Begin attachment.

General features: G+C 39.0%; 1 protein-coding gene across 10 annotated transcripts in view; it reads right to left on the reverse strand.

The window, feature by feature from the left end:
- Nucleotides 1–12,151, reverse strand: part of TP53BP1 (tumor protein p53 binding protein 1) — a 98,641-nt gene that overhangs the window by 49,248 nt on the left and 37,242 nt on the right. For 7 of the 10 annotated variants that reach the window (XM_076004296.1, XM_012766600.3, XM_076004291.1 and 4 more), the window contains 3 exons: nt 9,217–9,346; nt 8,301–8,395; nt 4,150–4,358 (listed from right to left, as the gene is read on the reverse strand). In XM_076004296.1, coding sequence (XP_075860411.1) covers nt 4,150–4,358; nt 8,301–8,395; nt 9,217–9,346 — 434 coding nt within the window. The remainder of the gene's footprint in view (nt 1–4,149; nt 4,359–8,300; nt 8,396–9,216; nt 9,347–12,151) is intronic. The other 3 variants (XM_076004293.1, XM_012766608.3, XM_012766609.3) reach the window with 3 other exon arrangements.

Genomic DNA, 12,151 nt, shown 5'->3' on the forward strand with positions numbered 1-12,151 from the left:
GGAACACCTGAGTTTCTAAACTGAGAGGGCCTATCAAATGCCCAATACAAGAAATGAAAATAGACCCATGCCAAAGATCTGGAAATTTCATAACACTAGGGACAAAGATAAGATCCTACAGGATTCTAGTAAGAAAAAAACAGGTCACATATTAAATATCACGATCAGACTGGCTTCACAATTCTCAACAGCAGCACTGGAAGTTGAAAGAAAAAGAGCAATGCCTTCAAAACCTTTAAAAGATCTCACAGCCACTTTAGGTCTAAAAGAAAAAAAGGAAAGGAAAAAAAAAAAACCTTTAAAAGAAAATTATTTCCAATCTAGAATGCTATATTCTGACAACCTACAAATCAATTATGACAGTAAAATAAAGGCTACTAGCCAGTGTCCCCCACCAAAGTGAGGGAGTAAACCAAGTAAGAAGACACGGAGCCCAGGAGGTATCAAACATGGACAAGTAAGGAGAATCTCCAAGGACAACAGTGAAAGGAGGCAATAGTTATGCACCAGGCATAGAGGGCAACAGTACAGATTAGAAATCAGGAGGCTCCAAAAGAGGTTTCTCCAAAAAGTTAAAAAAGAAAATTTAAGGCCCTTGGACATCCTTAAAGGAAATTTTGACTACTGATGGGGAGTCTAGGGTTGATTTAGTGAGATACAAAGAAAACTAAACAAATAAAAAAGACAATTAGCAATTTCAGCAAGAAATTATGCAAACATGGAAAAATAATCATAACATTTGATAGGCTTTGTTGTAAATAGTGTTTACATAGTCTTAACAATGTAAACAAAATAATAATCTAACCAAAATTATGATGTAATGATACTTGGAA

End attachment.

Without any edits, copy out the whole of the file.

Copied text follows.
General features: G+C 39.0%; 1 protein-coding gene across 10 annotated transcripts in view; it reads right to left on the reverse strand.

The window, feature by feature from the left end:
- Nucleotides 1–12,151, reverse strand: part of TP53BP1 (tumor protein p53 binding protein 1) — a 98,641-nt gene that overhangs the window by 49,248 nt on the left and 37,242 nt on the right. For 7 of the 10 annotated variants that reach the window (XM_076004296.1, XM_012766600.3, XM_076004291.1 and 4 more), the window contains 3 exons: nt 9,217–9,346; nt 8,301–8,395; nt 4,150–4,358 (listed from right to left, as the gene is read on the reverse strand). In XM_076004296.1, coding sequence (XP_075860411.1) covers nt 4,150–4,358; nt 8,301–8,395; nt 9,217–9,346 — 434 coding nt within the window. The remainder of the gene's footprint in view (nt 1–4,149; nt 4,359–8,300; nt 8,396–9,216; nt 9,347–12,151) is intronic. The other 3 variants (XM_076004293.1, XM_012766608.3, XM_012766609.3) reach the window with 3 other exon arrangements.

Genomic DNA, 12,151 nt, shown 5'->3' on the forward strand with positions numbered 1-12,151 from the left:
GGAACACCTGAGTTTCTAAACTGAGAGGGCCTATCAAATGCCCAATACAAGAAATGAAAATAGACCCATGCCAAAGATCTGGAAATTTCATAACACTAGGGACAAAGATAAGATCCTACAGGATTCTAGTAAGAAAAAAACAGGTCACATATTAAATATCACGATCAGACTGGCTTCACAATTCTCAACAGCAGCACTGGAAGTTGAAAGAAAAAGAGCAATGCCTTCAAAACCTTTAAAAGATCTCACAGCCACTTTAGGTCTAAAAGAAAAAAAGGAAAGGAAAAAAAAAAAACCTTTAAAAGAAAATTATTTCCAATCTAGAATGCTATATTCTGACAACCTACAAATCAATTATGACAGTAAAATAAAGGCTACTAGCCAGTGTCCCCCACCAAAGTGAGGGAGTAAACCAAGTAAGAAGACACGGAGCCCAGGAGGTATCAAACATGGACAAGTAAGGAGAATCTCCAAGGACAACAGTGAAAGGAGGCAATAGTTATGCACCAGGCATAGAGGGCAACAGTACAGATTAGAAATCAGGAGGCTCCAAAAGAGGTTTCTCCAAAAAGTTAAAAAAGAAAATTTAAGGCCCTTGGACATCCTTAAAGGAAATTTTGACTACTGATGGGGAGTCTAGGGTTGATTTAGTGAGATACAAAGAAAACTAAACAAATAAAAAAGACAATTAGCAATTTCAGCAAGAAATTATGCAAACATGGAAAAATAATCATAACATTTGATAGGCTTTGTTGTAAATAGTGTTTACATAGTCTTAACAATGTAAACAAAATAATAATCTAACCAAAATTATGATGTAATGATACTTGGAA